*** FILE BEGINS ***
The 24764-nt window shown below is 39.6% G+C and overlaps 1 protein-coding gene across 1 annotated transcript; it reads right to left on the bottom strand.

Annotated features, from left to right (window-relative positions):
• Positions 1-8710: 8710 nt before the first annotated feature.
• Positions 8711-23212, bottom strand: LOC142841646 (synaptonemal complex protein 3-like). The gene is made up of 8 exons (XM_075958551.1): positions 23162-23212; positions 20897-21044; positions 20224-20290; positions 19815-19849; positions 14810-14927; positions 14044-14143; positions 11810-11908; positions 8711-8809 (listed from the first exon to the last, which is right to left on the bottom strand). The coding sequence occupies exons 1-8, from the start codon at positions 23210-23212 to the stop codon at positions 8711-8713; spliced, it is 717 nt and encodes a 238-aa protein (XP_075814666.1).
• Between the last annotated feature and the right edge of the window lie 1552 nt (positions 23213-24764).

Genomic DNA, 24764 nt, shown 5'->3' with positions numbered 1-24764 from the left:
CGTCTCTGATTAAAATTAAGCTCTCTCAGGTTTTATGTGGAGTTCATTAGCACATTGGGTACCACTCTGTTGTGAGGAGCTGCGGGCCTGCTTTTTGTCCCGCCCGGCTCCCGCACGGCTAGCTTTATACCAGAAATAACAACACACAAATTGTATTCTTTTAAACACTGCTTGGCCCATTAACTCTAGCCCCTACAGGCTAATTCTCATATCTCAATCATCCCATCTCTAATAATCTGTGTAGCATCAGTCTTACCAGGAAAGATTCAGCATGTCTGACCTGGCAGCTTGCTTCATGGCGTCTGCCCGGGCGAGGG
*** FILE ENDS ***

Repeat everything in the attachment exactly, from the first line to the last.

The 24764-nt window shown below is 39.6% G+C and overlaps 1 protein-coding gene across 1 annotated transcript; it reads right to left on the bottom strand.

Annotated features, from left to right (window-relative positions):
• Positions 1-8710: 8710 nt before the first annotated feature.
• Positions 8711-23212, bottom strand: LOC142841646 (synaptonemal complex protein 3-like). The gene is made up of 8 exons (XM_075958551.1): positions 23162-23212; positions 20897-21044; positions 20224-20290; positions 19815-19849; positions 14810-14927; positions 14044-14143; positions 11810-11908; positions 8711-8809 (listed from the first exon to the last, which is right to left on the bottom strand). The coding sequence occupies exons 1-8, from the start codon at positions 23210-23212 to the stop codon at positions 8711-8713; spliced, it is 717 nt and encodes a 238-aa protein (XP_075814666.1).
• Between the last annotated feature and the right edge of the window lie 1552 nt (positions 23213-24764).

Genomic DNA, 24764 nt, shown 5'->3' with positions numbered 1-24764 from the left:
CGTCTCTGATTAAAATTAAGCTCTCTCAGGTTTTATGTGGAGTTCATTAGCACATTGGGTACCACTCTGTTGTGAGGAGCTGCGGGCCTGCTTTTTGTCCCGCCCGGCTCCCGCACGGCTAGCTTTATACCAGAAATAACAACACACAAATTGTATTCTTTTAAACACTGCTTGGCCCATTAACTCTAGCCCCTACAGGCTAATTCTCATATCTCAATCATCCCATCTCTAATAATCTGTGTAGCATCAGTCTTACCAGGAAAGATTCAGCATGTCTGACCTGGCAGCTTGCTTCATGGCGTCTGCCCGGGCGAGGG